Date of Award
Joan C. Edwards School of Medicine
Type of Degree
Assessing the toxicity and unique reactivity of nanoparticles in biological systems has become an relevant and quickly growing area of environmental toxicology research. The broad use of nanoparticles in industrial and commercial commodities results in exposure of these nano-compounds to the environment, the ecosystems, and humans. While previous data has suggested that cerium oxide (CeO2) nanoparticles are relatively safe to cultured cells much less is known about the potential toxicity of these materials at the organismal level. In this study we employed transgenic Caenorhabditis elegans (C. elegans) strains to assess the toxicity of CeO2 nanoparticles under “real-world” conditions. Our findings indicate that while exposure to aggregated CeO2 in C. elegans has no effect on average life span, it is associated with decreases in nematode body length, progeny count, and increased organismal stress. These findings demonstrate that exposure to aggregated CeO2 particles (0-17.21 ug/mL) may be associated with diminished organismal fitness in C. elegans.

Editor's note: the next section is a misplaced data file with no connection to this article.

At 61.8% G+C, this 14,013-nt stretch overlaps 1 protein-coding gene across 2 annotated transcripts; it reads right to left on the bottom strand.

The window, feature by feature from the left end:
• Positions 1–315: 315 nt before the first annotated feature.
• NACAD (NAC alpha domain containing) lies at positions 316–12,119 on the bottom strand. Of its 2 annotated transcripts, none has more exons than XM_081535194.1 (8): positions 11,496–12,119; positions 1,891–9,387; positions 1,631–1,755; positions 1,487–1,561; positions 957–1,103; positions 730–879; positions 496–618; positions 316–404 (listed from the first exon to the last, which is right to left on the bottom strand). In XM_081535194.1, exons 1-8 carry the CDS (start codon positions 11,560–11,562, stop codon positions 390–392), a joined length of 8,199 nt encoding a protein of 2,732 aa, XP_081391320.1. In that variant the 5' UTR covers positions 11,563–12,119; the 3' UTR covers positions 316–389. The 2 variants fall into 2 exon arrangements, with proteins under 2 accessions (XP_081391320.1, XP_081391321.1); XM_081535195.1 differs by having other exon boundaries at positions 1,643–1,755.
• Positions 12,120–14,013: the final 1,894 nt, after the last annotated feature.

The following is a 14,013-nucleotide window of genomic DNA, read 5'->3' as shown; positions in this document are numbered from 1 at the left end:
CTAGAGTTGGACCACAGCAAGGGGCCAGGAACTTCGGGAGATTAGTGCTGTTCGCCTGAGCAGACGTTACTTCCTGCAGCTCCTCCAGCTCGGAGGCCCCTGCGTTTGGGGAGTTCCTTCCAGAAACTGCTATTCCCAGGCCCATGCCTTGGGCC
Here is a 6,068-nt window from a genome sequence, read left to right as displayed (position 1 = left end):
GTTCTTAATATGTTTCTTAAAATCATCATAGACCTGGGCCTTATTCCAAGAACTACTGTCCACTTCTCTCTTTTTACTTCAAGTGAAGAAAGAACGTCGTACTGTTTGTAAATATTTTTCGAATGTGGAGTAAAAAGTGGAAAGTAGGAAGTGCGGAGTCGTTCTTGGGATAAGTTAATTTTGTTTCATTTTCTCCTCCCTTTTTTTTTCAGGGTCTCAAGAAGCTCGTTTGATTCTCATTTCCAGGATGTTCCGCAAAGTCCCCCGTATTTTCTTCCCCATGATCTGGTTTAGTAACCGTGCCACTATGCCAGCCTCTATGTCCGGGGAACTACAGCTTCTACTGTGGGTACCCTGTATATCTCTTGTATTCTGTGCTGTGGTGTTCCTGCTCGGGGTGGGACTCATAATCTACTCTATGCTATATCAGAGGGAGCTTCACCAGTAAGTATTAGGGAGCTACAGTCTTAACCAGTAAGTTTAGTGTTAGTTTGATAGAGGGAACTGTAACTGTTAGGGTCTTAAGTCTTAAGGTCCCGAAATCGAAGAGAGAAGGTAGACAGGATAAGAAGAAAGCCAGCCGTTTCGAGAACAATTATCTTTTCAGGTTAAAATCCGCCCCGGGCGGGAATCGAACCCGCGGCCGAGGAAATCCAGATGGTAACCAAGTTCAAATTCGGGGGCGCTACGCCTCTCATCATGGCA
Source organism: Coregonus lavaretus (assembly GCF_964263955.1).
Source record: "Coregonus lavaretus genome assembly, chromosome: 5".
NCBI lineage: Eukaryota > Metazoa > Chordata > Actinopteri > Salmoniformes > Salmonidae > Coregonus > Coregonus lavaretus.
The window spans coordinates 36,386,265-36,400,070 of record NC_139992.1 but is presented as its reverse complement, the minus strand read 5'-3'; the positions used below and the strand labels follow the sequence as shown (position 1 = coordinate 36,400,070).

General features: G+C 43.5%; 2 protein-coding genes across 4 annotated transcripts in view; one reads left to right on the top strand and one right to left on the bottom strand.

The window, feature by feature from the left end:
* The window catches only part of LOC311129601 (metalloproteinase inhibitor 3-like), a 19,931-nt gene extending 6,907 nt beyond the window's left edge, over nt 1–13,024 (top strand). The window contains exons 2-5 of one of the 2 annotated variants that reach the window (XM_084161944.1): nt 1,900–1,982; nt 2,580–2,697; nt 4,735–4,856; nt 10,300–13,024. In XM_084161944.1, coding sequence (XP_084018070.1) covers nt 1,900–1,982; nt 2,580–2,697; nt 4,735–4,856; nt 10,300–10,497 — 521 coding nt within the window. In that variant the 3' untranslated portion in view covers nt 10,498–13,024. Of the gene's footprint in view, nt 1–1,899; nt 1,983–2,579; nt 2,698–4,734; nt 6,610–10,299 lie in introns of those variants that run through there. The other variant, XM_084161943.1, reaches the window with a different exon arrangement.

Rogers, Steven N., "Toxicological Effects of Cerium Oxide Nanoparticle Aggregates on Caenorhabditis elegans" (2013). Theses, Dissertations and Capstones. 770.